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The Grammy Awards, As Seen from the Staples Center Press Room

Last year we came down pretty hard on the numbskulls journalists in the press room at the Grammys, but would like to officially recant last year's unfair judgment. Specifically, for the record, this is what we said about what awaits the lucky Grammy winners backstage:

...their audience, a bunch of print journalists in a digital world, consists of one of the most joyless groups of lifers you'll ever see. Peppered throughout, of course, are enthusiastic exceptions, but the overall vibe of this room is ... dead. No wonder print is on the ropes. We reporters are bores. A dying industry covering another dying industry, like a bunch of telegraph operators sending missives about a carburetor convention.
Green Day after they won their Grammy (and West Coast Sound getting scolded for shooting a photo in a room where we weren't supposed to).EXPAND
Green Day after they won their Grammy (and West Coast Sound getting scolded for shooting a photo in a room where we weren't supposed to).
Randall Roberts

It certainly wasn't Cirque du Soleil in there this year -- the vibe was just as joyless as last -- but placing blame on the journalists in the room for being "bores" just isn't fair. We're working. We need answers from winners so that we can file our fascinating, insightful posts and articles. We're not in it for the fame. We're in it for the info. So we sit in a big semi-circle around tables, our laptops open, and click click click on our keyboards. As Green Day's Tre Cool noted while standing up there after winning the Best Rock Album: "You guys look like you're all playing World of Warcraft." Or as Pink suggested: "They need to serve beer in here."

Depressing. Yes. But is it the journalists' fault that this year's batch of winners were so frickin' predictable? No. It's the system, which is in serious need of an overhaul that it will never get. In the words of the New York Times' Dave Itzkoff: "I feel like I just ate a whole package of Chuckles. I got one of everything, and they all tasted terrible."

Pink, in fact, was the highlight by far of our time spent at the Grammy ceremony, which we made it through most of until the Dave Matthews Band started performing, at which point a quick exit was in order.

Steven Colbert after the awardsEXPAND
Steven Colbert after the awards
Randall Roberts

The highlights from backstage -- other than passing Jay Z in the hallway and getting a polite nod as we were on the way to the bathroom -- were few, but they included:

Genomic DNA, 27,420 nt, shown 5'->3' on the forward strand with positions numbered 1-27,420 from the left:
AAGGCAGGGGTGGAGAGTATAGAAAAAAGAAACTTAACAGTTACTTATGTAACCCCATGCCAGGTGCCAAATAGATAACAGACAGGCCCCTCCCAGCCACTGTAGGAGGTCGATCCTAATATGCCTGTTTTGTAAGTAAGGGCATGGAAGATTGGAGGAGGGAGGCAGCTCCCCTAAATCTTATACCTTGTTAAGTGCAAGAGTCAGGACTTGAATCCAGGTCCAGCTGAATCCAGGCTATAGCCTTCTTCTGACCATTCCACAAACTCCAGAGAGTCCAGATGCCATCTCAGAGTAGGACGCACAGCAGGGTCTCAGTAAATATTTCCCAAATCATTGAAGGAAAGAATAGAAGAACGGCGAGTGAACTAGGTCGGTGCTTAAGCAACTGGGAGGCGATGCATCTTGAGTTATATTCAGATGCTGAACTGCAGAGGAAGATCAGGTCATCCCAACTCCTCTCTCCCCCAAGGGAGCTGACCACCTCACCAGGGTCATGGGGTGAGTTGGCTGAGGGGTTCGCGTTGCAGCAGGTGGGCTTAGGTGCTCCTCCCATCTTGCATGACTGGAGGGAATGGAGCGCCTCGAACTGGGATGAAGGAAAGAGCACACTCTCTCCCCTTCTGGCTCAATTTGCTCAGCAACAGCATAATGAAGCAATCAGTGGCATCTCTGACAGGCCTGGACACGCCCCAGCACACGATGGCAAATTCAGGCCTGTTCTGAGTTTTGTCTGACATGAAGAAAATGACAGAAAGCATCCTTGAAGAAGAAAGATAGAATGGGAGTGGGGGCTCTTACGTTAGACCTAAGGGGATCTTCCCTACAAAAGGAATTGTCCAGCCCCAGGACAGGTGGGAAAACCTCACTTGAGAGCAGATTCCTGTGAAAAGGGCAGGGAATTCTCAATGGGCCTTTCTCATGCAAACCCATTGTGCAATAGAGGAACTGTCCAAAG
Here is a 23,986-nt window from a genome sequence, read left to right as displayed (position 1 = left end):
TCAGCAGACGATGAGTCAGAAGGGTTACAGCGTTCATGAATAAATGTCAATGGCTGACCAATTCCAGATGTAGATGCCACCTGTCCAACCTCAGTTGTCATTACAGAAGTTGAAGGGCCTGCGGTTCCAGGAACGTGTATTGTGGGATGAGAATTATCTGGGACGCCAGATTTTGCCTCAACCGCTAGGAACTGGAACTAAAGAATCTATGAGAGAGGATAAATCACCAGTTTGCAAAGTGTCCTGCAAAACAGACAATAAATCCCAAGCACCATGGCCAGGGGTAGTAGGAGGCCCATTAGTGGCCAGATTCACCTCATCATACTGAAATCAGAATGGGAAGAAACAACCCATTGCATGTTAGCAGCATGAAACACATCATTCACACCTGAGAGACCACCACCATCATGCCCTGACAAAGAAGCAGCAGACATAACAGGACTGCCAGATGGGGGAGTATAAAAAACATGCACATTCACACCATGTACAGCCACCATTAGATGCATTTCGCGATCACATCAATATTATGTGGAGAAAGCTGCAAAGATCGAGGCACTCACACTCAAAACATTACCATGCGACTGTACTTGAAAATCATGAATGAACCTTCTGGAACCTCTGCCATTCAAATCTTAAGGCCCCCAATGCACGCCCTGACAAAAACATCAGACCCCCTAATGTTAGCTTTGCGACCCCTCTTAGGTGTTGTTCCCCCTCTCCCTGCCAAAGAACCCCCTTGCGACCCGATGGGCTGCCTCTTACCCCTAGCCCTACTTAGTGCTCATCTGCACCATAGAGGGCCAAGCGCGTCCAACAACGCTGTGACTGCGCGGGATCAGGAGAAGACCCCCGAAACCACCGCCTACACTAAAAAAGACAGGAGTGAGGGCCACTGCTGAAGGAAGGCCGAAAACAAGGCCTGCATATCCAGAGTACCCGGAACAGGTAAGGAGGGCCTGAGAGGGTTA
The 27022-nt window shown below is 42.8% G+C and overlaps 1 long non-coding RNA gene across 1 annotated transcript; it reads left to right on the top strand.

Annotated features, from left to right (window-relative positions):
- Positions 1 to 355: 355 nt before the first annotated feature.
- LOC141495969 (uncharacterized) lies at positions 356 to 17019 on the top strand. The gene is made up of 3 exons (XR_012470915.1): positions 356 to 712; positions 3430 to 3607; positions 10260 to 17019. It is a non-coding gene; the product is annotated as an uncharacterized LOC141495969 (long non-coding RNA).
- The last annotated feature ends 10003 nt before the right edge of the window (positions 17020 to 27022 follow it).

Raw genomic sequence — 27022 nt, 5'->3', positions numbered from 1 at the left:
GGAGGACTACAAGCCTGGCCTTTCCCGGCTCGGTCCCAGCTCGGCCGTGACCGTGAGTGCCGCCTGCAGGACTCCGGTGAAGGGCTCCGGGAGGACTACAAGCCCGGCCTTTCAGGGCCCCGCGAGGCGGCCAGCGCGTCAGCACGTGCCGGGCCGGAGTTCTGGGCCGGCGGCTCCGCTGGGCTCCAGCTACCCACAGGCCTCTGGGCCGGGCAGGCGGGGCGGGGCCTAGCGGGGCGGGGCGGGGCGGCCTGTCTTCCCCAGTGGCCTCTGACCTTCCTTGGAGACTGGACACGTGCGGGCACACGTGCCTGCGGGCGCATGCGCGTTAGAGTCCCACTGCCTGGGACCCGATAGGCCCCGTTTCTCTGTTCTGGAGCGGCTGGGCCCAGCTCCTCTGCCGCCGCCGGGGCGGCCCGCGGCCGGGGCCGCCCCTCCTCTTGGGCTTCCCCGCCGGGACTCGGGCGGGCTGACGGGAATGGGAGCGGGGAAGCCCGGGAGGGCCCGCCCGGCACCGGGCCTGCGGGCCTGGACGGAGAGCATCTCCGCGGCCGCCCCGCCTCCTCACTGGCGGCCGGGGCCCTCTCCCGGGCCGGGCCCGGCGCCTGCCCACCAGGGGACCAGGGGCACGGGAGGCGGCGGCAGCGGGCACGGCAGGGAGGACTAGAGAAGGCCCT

Steven Colbert giving a shoutout to Neutral Milk Hotel, which he did first in the TV press room (as opposed to the print press room next door) when asked about what music he listens to. After he left the TV room, he arrived in print, and we followed up, asking him if he'd ever invited reclusive NMH founder Jeff Magnum Mangum onto the Colbert Show. No, he said, but when Apples in Stereo performed, Mangum came along as part of their entourage. Colbert was the only person to recognize him. (We didn't get the exact quote, we're embarrassed to say, because we were so shell-shocked from talking to Colbert that we forgot to write it down.)

Chick Corea had this little tidbit to offer after someone had the nerve to ask him about his religion. "I'm a dedicated Scientologist. I love my church. L. Ron Hubbard is a big inspiration." (Someone also asked Colbert about his religion, which was weird, too.)

Loudon Wainwright III, on songwriting: "I still don't understand how it happens. It's about as spiritual as it gets for me." He also said that guitarist Richard Thompson, with whom Wainwright is touring as "Loud and Rich," is "a great guitarist but a terrible tennis player."

Jazz vocalist Kurt Elling on the Grammy selection process: "The ways of the Recording Academy are inscrutable to me, too." (Indeed, the whole nomination process for the Grammys is so broken that it would take a major reimagining to fix. As it stands now, Academy members must vote in all eight categories, even those that they know nothing about.)

Ramblin' Jack Elliott, on his record label, Los Angeles-based Anti- Records: "I don't know what they're anti of, but I'm in favor of it."

Alice Cooper, who presented along with Katy Perry, couldn't stop talking about Lady Gaga; he lobbed compliment after compliment at her: "She'll be around as long as she wants to be." He talked about the reason why he got his rock & roll fame playing a bad guy character: "We had all these heroes, but where were the villains? I thought, 'With all these Peter Pans around, I'll gladly be Captain Hook.'" (Teenaged musicians: take a cue from the Coop and destroy the status quo.)

Pink on how she's going to spend her 2010: "I just got off a year-and-a-half tour. I'm going to go cook and get fat."

Just like American popular music right now, which is so fat and lazy and wheezy that it doesn't seem like any change for the better is coming anytime soon. Even Lady Gaga, who brought some spark to the proceedings, couldn't salvage this Taylor/Beyonce travesty.

Taylor Swift? Album of the Year? That's a load of crap is what it is. But, then, maybe if we look on the bright side and consider it an investment in the future, it'll be okay. Meaning: If something as soft and flaccid and Hallmarkian as Swift wins Album of the Year, change for the better can't be too far behind. Can it?

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Editor's note: in the original version of this post, we misspelled the name of Neutral Milk Hotel's founder. His name is Jeff Mangum. As well, we misstated the finer points of the Grammy voting process. Corrected above. Sorry.


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